Use Google Sheets Apps Script to track Open Source GitHub and Docker statistics

If you run and maintain an Open Source project you’ll typically will want to keep track of things like your downloads, stars, commits over time, etc. to help you gauge engagement and overall health of your project. Here’s a quick way hack to keep track of some of this data in Google Sheet which will help you simplify the collection of data and help you better understand what that data means for your project.

GitHub

Let’s start with GitHub repository statistics. To collect data a lot of data from github, you’ll need to generate a token. But, if you’re only going to run a few requests you can ignore the token use, but it is recommended to avoid throttling.

Let’s take our repositories for immudb and CAS. We’d like to collect a monthly entry for the 2 repositories, that look like this:

To start with, let’s first create a Google Sheet with the structure as shown in the above screenshot. We’ll fill the document line by line using Google Apps Script, a javascript platform that lets you integrate with and automate tasks across Google Docs.

Once we have our documents, we can now click on the “Apps Scripts” entry in the “Extensions” menu:

The following script will pull the data from GitHub and populate our sheet. Copy & paste the code into the Apps Script function and give it a name. You only need to change the token to your own and include your repository names.

var TOKEN = 'your-private-token';

function recordGithubstats() {
  repos = ['org/repo', 'org/repo'];
  
  var headers = {
       "Authorization": "Token " + TOKEN,
       "Accept": "application/vnd.github.v3+json"
   };
     
   //Logger.log(headers);
     
   var options = {
       "headers": headers,
       "method" : "GET",
       "muteHttpExceptions": true
   };
  

  var row = [new Date()];
  
  repos.forEach(function (repo) {
    var response = UrlFetchApp.fetch("https://api.github.com/repos/" + repo, options);
    var response2 = UrlFetchApp.fetch("https://api.github.com/repos/" + repo + "/contributors?page=1&per_page=1000", options);
    var response3 = UrlFetchApp.fetch("https://api.github.com/repos/" + repo + "/releases", options);
    var downloadStats = 0;
    var repoStats = JSON.parse(response.getContentText());
    var contrStats = JSON.parse(response2.getContentText());
    var downloads = JSON.parse(response3.getContentText());
    
    Logger.log(downloads);
    
    for(var i = 0; i < downloads.length; i++) {
      var assets = downloads[i].assets
      for(var x = 0; x < assets.length; x++) {
             downloadStats = downloadStats + downloads[i].assets[x].download_count;
         }   
    }
    

    row.push(repoStats['stargazers_count']);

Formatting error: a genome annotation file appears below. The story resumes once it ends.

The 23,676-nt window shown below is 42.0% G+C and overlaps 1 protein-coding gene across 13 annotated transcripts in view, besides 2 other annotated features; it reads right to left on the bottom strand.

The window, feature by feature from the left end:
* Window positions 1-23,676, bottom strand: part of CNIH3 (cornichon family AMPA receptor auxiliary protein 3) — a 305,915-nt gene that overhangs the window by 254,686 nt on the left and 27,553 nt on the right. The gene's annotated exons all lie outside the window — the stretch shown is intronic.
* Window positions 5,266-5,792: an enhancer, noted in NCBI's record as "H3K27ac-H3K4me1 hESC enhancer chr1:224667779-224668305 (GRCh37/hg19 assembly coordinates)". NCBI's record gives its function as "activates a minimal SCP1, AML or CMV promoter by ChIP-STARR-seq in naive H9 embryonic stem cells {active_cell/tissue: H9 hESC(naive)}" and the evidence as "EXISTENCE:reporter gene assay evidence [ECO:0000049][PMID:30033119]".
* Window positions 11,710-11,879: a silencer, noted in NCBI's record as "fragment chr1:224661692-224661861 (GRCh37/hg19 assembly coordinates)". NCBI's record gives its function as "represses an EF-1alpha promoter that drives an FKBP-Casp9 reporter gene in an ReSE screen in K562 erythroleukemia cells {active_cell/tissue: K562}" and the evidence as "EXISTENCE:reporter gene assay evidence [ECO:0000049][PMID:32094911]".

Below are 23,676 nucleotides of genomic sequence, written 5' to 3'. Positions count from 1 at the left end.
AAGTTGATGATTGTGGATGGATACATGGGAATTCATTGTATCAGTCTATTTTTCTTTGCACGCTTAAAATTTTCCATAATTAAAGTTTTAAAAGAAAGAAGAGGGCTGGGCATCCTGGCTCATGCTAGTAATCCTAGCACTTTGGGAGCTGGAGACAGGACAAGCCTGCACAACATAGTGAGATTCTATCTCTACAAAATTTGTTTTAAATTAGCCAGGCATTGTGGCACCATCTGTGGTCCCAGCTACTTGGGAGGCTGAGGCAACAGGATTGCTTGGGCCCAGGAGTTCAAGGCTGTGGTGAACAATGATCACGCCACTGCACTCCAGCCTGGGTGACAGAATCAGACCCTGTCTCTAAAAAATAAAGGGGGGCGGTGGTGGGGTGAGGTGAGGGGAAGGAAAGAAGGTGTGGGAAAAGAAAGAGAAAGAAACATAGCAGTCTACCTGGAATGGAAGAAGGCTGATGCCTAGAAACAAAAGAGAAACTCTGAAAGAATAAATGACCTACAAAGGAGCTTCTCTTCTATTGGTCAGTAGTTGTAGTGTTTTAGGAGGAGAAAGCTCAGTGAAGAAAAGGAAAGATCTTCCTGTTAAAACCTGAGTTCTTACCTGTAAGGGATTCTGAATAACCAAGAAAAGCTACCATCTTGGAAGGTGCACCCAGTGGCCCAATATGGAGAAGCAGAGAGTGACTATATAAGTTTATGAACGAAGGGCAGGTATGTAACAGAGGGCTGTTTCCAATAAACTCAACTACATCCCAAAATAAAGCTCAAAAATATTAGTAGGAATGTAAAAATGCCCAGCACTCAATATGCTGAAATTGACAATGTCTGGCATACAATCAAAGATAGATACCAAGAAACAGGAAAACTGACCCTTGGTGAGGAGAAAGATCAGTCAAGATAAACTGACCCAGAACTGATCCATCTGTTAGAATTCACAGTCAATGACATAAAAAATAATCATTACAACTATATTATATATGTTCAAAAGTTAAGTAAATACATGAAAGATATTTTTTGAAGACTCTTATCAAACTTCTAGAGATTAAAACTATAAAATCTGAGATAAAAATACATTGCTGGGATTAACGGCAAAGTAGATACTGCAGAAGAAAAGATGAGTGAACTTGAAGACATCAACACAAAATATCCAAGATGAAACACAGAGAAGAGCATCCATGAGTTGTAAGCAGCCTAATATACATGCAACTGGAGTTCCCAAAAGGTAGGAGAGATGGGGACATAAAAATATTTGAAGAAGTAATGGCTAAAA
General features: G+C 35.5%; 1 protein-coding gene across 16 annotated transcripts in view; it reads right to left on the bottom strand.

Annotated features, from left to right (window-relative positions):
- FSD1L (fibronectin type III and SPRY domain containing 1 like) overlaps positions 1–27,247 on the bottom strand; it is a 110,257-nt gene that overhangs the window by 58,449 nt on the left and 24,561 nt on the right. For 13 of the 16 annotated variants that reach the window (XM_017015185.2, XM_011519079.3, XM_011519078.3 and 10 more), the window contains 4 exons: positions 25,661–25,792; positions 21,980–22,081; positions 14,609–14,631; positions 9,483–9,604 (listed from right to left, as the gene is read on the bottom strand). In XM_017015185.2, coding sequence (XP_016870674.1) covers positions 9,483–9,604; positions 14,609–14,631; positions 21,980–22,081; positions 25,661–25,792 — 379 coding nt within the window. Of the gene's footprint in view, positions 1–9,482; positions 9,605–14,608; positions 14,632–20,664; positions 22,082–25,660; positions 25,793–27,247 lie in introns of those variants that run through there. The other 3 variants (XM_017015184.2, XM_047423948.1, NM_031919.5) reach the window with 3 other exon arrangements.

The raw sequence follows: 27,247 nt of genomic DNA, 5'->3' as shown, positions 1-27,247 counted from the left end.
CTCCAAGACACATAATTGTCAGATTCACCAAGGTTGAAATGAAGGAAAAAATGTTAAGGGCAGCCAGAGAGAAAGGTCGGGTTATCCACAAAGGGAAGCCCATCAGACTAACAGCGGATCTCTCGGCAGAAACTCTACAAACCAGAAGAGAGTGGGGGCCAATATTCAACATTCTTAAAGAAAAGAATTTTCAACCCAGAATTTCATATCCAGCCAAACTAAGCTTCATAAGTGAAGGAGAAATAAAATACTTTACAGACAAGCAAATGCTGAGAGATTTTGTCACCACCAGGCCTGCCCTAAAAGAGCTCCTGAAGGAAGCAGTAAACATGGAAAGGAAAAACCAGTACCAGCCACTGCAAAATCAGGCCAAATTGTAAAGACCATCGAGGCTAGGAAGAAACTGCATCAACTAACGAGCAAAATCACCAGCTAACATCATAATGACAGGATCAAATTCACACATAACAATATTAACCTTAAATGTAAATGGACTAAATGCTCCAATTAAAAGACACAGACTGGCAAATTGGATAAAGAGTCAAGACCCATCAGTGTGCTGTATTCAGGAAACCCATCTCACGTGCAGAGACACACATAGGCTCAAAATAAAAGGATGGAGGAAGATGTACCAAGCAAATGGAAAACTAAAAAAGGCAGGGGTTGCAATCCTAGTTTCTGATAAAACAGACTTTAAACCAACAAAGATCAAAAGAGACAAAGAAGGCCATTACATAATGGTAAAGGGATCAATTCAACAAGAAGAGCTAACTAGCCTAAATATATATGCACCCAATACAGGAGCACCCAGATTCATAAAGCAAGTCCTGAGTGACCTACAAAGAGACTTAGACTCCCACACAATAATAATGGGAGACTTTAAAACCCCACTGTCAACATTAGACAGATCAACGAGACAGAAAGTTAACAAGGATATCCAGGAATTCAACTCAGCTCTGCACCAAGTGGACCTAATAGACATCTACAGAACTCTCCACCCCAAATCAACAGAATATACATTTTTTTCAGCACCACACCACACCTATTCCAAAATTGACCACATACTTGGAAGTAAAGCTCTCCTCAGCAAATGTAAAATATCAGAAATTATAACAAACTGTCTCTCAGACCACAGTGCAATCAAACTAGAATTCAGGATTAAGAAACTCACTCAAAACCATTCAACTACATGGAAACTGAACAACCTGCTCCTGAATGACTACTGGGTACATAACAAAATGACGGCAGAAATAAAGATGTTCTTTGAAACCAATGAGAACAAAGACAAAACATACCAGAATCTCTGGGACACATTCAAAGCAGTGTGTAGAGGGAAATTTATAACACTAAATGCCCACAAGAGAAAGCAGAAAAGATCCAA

row.push(repoStats['forks_count']);
    row.push(repoStats['subscribers_count']);
    row.push(contrStats.length);
    row.push(downloadStats);
                       
  });
  
  var sheet = SpreadsheetApp.getActiveSheet();
  sheet.appendRow(row);
}

You can now run it to see if the cells in the sheet will be filled with the correct numbers. (Btw, you have quite decent debugging capabilities in Google’s Apps Script to check the API response content.)

That’s it, you now can run it manually or using the built-in scheduler. Our results looked like this:

Docker

We can do the same for Docker Hub too and collect image download statistics. Let’s add the Title to some new columns in the sheet, open the Apps Script editor and paste the following code (just don’t forget to change the image names).

function recordDockerImagePullCount() {
  images = ['org/container', 'org/container'];
  var row = [new Date()];
  
  images.forEach(function (image) {
    var pull_count = get_image_pull_count(image);
    row.push(pull_count);
  });
  
  var sheet = SpreadsheetApp.getActiveSheet();
  sheet.appendRow(row);
}

function get_image_pull_count(image) {
  var response = UrlFetchApp.fetch("https://hub.docker.com/v2/repositories/" + image);
  var imageStats = JSON.parse(response.getContentText());
  return imageStats['pull_count'];
}

And here we see our results:

The best thing about using Google Sheets with the Apps script is the built-in scheduler. That way you can run the script daily, weekly or monthly to track all the required statistics.

To do so, just click on the timer icon:

and configure the scheduler

Of course, you can use this kind of script with anything that provides an online API. It’s a very simple, yet very powerful and convenient solution for regular statistic tracking and reporting. Hopefully having more insight into your community can help you better engage with them and continue to grow your contributor base and project.

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